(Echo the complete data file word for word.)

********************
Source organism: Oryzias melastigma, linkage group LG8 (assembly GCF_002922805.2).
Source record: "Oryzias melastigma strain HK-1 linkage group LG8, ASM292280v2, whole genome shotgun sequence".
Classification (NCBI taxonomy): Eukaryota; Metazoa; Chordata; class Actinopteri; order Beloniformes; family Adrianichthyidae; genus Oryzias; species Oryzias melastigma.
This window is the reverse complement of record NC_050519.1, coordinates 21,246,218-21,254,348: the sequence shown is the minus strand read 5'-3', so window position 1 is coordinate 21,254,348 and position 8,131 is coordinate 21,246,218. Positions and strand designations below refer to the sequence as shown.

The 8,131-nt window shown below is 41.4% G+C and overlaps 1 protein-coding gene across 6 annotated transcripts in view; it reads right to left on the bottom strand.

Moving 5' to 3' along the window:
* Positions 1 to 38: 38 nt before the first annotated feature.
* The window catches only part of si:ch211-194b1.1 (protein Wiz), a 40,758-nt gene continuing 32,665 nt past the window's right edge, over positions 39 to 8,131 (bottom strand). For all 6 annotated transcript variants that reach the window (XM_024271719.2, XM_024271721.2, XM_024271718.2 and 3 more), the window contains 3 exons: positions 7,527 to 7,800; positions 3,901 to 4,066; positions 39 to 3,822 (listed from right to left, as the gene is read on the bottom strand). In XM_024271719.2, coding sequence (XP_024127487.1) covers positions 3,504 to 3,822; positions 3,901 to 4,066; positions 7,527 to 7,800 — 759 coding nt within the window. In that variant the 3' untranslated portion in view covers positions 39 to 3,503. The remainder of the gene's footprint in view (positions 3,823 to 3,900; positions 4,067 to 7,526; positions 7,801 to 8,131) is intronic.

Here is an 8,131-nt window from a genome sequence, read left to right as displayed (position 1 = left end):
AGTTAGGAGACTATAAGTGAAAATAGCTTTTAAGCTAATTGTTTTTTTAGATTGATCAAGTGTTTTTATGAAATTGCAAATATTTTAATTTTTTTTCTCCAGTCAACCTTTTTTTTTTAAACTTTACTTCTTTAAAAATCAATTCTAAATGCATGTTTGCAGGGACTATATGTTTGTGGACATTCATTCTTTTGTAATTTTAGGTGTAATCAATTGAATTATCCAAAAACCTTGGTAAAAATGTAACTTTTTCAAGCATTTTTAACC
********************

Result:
Source organism: Oryzias melastigma, linkage group LG8 (assembly GCF_002922805.2).
Source record: "Oryzias melastigma strain HK-1 linkage group LG8, ASM292280v2, whole genome shotgun sequence".
Classification (NCBI taxonomy): Eukaryota; Metazoa; Chordata; class Actinopteri; order Beloniformes; family Adrianichthyidae; genus Oryzias; species Oryzias melastigma.
This window is the reverse complement of record NC_050519.1, coordinates 21,246,218-21,254,348: the sequence shown is the minus strand read 5'-3', so window position 1 is coordinate 21,254,348 and position 8,131 is coordinate 21,246,218. Positions and strand designations below refer to the sequence as shown.

The 8,131-nt window shown below is 41.4% G+C and overlaps 1 protein-coding gene across 6 annotated transcripts in view; it reads right to left on the bottom strand.

Moving 5' to 3' along the window:
* Positions 1 to 38: 38 nt before the first annotated feature.
* The window catches only part of si:ch211-194b1.1 (protein Wiz), a 40,758-nt gene continuing 32,665 nt past the window's right edge, over positions 39 to 8,131 (bottom strand). For all 6 annotated transcript variants that reach the window (XM_024271719.2, XM_024271721.2, XM_024271718.2 and 3 more), the window contains 3 exons: positions 7,527 to 7,800; positions 3,901 to 4,066; positions 39 to 3,822 (listed from right to left, as the gene is read on the bottom strand). In XM_024271719.2, coding sequence (XP_024127487.1) covers positions 3,504 to 3,822; positions 3,901 to 4,066; positions 7,527 to 7,800 — 759 coding nt within the window. In that variant the 3' untranslated portion in view covers positions 39 to 3,503. The remainder of the gene's footprint in view (positions 3,823 to 3,900; positions 4,067 to 7,526; positions 7,801 to 8,131) is intronic.

Here is an 8,131-nt window from a genome sequence, read left to right as displayed (position 1 = left end):
AGTTAGGAGACTATAAGTGAAAATAGCTTTTAAGCTAATTGTTTTTTTAGATTGATCAAGTGTTTTTATGAAATTGCAAATATTTTAATTTTTTTTCTCCAGTCAACCTTTTTTTTTTAAACTTTACTTCTTTAAAAATCAATTCTAAATGCATGTTTGCAGGGACTATATGTTTGTGGACATTCATTCTTTTGTAATTTTAGGTGTAATCAATTGAATTATCCAAAAACCTTGGTAAAAATGTAACTTTTTCAAGCATTTTTAACC